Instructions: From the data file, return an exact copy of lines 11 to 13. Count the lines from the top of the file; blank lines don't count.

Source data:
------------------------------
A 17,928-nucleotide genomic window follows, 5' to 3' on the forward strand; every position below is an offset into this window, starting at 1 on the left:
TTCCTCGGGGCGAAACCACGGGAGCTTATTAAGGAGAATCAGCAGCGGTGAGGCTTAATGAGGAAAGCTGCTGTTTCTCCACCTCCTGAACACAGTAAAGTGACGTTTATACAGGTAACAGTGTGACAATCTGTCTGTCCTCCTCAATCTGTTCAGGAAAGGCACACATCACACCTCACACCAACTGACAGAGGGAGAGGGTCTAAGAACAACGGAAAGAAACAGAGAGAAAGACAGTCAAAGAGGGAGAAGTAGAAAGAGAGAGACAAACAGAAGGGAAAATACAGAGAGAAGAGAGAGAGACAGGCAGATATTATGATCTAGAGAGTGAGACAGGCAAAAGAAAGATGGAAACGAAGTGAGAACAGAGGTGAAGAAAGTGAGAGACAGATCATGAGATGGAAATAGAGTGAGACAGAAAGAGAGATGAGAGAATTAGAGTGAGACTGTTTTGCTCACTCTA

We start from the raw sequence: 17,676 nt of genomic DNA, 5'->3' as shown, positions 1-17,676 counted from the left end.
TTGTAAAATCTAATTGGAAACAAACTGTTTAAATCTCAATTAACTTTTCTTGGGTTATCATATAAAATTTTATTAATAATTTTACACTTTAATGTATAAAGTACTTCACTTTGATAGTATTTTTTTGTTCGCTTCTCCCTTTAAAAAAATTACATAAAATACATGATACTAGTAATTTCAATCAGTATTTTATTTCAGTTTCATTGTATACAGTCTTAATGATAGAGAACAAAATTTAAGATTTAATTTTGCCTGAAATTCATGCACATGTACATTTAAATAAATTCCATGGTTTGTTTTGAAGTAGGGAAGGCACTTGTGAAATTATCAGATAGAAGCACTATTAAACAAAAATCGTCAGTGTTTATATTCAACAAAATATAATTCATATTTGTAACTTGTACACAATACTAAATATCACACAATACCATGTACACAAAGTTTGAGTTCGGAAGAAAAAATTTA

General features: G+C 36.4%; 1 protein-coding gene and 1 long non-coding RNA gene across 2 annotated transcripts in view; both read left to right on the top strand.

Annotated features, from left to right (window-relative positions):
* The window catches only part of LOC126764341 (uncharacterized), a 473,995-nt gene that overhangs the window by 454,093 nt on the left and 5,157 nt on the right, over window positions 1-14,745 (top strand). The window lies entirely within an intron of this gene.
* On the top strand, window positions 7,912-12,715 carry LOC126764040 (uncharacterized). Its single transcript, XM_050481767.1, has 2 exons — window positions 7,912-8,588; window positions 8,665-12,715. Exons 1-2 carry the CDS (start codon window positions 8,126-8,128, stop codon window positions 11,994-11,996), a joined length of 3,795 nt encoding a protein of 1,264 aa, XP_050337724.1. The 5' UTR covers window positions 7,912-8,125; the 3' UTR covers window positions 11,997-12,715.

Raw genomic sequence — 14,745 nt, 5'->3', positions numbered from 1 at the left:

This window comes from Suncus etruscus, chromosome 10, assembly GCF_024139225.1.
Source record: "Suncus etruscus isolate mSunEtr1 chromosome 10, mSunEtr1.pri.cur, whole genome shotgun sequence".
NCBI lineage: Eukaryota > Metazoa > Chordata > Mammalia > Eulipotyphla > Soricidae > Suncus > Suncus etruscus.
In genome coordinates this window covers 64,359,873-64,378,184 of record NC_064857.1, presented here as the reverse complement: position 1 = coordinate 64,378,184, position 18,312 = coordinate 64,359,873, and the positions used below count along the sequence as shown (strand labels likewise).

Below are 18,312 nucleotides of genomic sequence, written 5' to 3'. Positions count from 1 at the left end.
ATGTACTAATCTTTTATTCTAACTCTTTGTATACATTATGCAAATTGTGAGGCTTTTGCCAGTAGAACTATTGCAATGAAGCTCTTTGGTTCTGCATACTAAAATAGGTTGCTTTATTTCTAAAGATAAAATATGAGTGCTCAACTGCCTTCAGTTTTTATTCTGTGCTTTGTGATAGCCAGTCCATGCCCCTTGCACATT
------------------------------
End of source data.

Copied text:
Source record: "Suncus etruscus isolate mSunEtr1 chromosome 10, mSunEtr1.pri.cur, whole genome shotgun sequence".
NCBI lineage: Eukaryota > Metazoa > Chordata > Mammalia > Eulipotyphla > Soricidae > Suncus > Suncus etruscus.
In genome coordinates this window covers 64,359,873-64,378,184 of record NC_064857.1, presented here as the reverse complement: position 1 = coordinate 64,378,184, position 18,312 = coordinate 64,359,873, and the positions used below count along the sequence as shown (strand labels likewise).